Archived News

Hi-tech Imaging May Help Improve Human Health

July 28, 2015

What's New Image

Ingrid Brust-Mascher uses a Leica Super High-Resolution Confocal Microscope in the Health Sciences District Advanced Imaging Facility

New cutting-edge imaging tools at the UC Davis School of Veterinary Medicine are providing researchers with a whole new look at biological specimens to answer questions about health and disease—literally. Frances Shaffo, a pharmacology/toxicology Ph.D. student in Professor Pamela Lein’s lab, recently established an imaging technique that she hopes to successfully use in her thesis project that allows her to create a 3-D model of nerve structures in a whole rat lung. 

“Being able to see what’s happening in a complex structure (such as the brain or lung) as a whole rather than in slices is a huge benefit—it allows us to optically dissect a specimen without having to physically cut it,” Shaffo said. 

Shaffo, who received her undergraduate training in biochemistry and environmental science at Tufts University, is focused on looking at the effects of organophosphates, especially chlorpyrifos, on development and function of nerves in the lung. Organophosphates form the basis of many insecticides, herbicides, and nerve agents—listed by the Environmental Protection Agency (EPA) as acutely toxic to bees, wildlife, and humans. 

After numerous epidemiological studies showed an increased risk of asthma to individuals exposed at higher rates to chlorpyrifos, the EPA banned the pesticide for use inside the home in 2001. (It was a common ingredient in roach spray.) But the pesticide is still widely used in agricultural settings. Through her studies, Shaffo aims to provide a better understanding of the risk of exposure and to establish contact limits for this chemical—especially for women of childbearing age or who may be pregnant, working in agricultural settings.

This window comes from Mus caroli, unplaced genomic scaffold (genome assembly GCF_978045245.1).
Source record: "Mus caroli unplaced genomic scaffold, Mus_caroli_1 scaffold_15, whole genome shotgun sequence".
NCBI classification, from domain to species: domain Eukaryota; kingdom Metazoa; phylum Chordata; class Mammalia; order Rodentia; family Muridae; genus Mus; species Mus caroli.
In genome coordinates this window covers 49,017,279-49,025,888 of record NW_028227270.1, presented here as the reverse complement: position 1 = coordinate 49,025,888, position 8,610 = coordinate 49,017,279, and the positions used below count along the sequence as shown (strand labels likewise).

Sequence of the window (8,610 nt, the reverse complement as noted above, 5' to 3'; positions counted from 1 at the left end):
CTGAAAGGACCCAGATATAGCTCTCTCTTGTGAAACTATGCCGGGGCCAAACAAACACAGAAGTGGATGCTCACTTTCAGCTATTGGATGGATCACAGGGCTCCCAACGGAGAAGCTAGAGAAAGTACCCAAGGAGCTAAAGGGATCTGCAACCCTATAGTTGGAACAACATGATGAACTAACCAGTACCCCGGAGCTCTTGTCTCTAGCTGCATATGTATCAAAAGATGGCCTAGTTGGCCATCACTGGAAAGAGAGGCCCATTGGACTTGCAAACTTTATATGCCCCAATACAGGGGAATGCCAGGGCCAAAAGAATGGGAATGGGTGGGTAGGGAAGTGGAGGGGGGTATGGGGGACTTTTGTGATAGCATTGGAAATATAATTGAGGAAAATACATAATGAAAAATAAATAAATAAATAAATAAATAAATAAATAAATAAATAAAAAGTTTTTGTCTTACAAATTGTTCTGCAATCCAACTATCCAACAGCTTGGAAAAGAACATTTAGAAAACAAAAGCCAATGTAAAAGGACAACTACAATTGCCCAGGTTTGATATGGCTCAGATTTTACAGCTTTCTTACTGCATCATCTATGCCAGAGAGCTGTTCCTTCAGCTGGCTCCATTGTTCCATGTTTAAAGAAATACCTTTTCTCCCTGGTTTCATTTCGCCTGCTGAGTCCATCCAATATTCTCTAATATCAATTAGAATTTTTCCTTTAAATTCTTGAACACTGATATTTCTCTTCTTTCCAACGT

Specifically, Shaffo is using the CLARITY tissue clearing method in conjunction with the school’s new Leica 3D Super-Resolution STED (STimulated Emission Depletion) Confocal Microscope to create a 3-D model. This microscope (part of the school’s advanced imaging facility) enables researchers to view subcellular structures as small as 50 billionths of a meter (50 nanometers), allowing detailed visualization of cells, the structure of viruses and the interactions among individual proteins within cells.

“With 3-D imaging, we can see how nerve fibers branch, where they go and their distribution through entire tissues—which may be very different from one area to another,” Shaffo explained. “Eventually I hope to be able to use this technique to understand how exposure to this pesticide affects the development of nerve structures.” 

Shaffo’s studies are relevant to ongoing work in the UC Davis CounterACT Center of Excellence that is dedicated to identifying improved medical countermeasures for chemical threat agents that cause seizures in humans. The center is conducted as a collaborative effort of the School of Veterinary Medicine, the School of Medicine, the College of Agriculture and Environmental Sciences, and the College of Engineering.

Center Director Pamela Lein said they are also using the advanced imaging tools to visualize nerve structure in a zebrafish model of organophosphate -induced seizures as part of the CounterACT research efforts. This work is being done by Suren Bandara, a postdoctoral researcher in Lein’s lab. Additionally, researchers are using this equipment to determine the effects of endocrine disrupting chemicals on the patterning of nerve connections in developing zebrafish.  

“Ultimately, the reason we conduct this type of translational research is to impact public policy and hopefully improve human health,” Shaffo said.